Wednesday, May 16, 2007

A New Notion In Motion

Remember playing on the merry-go-round as a kid? I'm not talking about the fancy amusement park version, with the pretty horses and dolphins and bench seats for the grandparents. I mean the big spinning metal plate, with waist high tubes coming out of the center likes spokes in a horizontal wheel, that you hung onto for dear life when the big kids got to running really fast around the outside to make the fun-machine go. It could be quite a ride, and a dangerous one at that, if you didn't station yourself at one of the inside spaces that had a protective bar to hold you in place. Of course, being on the outside was the best "ride," because that's where you really experienced the speed. This was a mixed blessing. I remember once being on the outside of a full merry-go-round during a busy day at the park, and the speed got so high that my feet got swept off the thing by the centrifugal force, and I actually was pulled under the rim as the joyous death machine spun above me. It was scary, and dampened my enthusiasm for spinning, probably laying the psychological groundwork for later years of motion sickness. I now tend to think of that particular piece of playground equipment as a merry-go-flying. Do they even have them in public parks anymore? I would think in this age of PC lawsuits they would have been banned by the "concerned citizens for helmets, padding and reflective tape brigade."

What those merry-go-rounds really needed was a protective barrier on the outside to keep the little people firmly on board. You never hear of diners flying out of the restaurant at the Space Needle do you? That's because there are walls, obviously, and because the restaurant just doesn't spin that quickly. There's also none of that jarring velocity shifting that happens when the motion comes from an irregular power source like the legs of a twelve-year-old kid. No, nice steady electrical current works much better for turning the top floor of a building, especially a restaurant. You end up with much less soup in your lap that way. (Not that I wouldn't end up wearing my soup anyway. I am a notorious food klutz, and have yet to make it through an entire day as an adult without dropping something of the food variety onto myself, the floor, the table, or any other unfortunate surface that happens to be in the vicinity when I am eating or preparing food, but I digress.)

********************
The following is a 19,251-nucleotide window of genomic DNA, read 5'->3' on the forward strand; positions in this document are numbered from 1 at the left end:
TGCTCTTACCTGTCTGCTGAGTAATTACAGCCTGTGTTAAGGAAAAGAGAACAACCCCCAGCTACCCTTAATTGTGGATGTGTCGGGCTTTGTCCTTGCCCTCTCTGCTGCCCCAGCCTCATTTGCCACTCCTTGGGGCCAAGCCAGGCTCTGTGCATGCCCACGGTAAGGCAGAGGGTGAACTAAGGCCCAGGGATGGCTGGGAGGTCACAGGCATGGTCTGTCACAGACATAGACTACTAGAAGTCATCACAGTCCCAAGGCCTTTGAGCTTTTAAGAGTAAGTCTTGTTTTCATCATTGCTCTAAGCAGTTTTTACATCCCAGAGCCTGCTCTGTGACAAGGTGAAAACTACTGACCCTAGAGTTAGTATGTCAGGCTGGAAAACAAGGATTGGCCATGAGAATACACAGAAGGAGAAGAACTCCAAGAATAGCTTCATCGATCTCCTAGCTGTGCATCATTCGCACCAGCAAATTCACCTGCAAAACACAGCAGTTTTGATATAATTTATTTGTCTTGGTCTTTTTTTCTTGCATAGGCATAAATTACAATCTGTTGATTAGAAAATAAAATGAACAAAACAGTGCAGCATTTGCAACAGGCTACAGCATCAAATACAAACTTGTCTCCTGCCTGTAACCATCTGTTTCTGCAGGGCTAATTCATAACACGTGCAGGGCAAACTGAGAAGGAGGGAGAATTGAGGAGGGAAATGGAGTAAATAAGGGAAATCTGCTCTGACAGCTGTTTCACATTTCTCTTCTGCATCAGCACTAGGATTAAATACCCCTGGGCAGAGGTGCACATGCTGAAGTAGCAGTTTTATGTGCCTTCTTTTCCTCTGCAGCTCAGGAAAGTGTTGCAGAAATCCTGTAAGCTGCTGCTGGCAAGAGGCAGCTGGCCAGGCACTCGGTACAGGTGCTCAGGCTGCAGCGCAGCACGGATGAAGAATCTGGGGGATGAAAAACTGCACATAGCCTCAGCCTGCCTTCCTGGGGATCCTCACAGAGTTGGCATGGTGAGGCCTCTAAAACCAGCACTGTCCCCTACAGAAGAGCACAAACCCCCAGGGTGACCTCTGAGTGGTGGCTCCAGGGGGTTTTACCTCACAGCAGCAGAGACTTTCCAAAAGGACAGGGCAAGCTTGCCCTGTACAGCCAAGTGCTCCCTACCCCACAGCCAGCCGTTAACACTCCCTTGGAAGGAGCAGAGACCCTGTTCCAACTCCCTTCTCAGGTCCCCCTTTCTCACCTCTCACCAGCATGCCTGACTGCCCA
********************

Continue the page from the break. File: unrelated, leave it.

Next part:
Think about the dynamics of applying an inconsistent, and sometimes violent, source of power to turning an entire story of a building. What if the restaurant at the Space Needle were powered by wind, like a giant windmill? Not only would the motion be inconsistent, potentially spilling the aforementioned soup, but it would also be unreliable. Some diners might get swept around so fast that the nearby scenery whipped by in a blur, while others, who came on less eventful weather days, might have to be content to stare at the parking lot because the restaurant was in stagnant mode. Even if the building in question didn't contain a restaurant, but was an office building instead, it would take some physical and mental adjusting to the fact that sometimes you would be moving, and sometimes you would be sitting still--and occasionally you could be jerking from one to the other. It might be a little freaky. Needless to say, some people might actually like it; I'm just assuming it wouldn't be for everybody.

Now apply that notion of wind-powered motion to every floor of a skyscraper, each spinning independently, according to the wind-speed at its own altitude. Sound too "out there?" Why would anyone build a windmill building anyway, and could such a thing actually make it off the drawing board? Ask the folks in Dubai, who are planning to start building a "windscraper" within the next six months, or the folks in Chicago who have the same notion. The primary reason? According to Ben Longo at Gizmodo, one of these buildings could power itself and ten other buildings with its revolving floors--as long as the weather holds, that is. (In that regard, this seems like a good fit for the Windy City, don't you think?)

I assume self-generating power isn't the only motivation for the windscraper notion. Some people will pay a lot of money for a really good view, and it's very likely that an ever changing panorama would be worth a pretty penny to rich people with strong enough stomachs to handle the inconsistency of the ride. I'm guessing that strong stomachs won't be the only requirement. They probably will have to take other things into account to accommodate the motion, too. For example, no wheeled chairs, or carts, or appliances allowed, or every time the wind picks up some one's going to have to chase down the furniture that rolled toward the outside of the building. No high heels in that environment, either. It's just too risky. I would also strongly suggest sippy cups.

Go have a look at the Gizmodo post. There are artist's renderings of the building conceived by architect, David Fisher, and a video to give you a better notion of what the idea involves. As a firm believer in the desirability and potential of alternative energy, I find this notion intriguing, if somewhat ambitious. Hey, if it works, more power to 'em. Just don't ask me to move into one of these buildings. I might go for a ride, just to check it out, but let's make it a short one. I still haven't gotten over that traumatic merry-go-round experience as a child. That, and I really am getting tired of spilling my soup.

Hat tip: Futurismic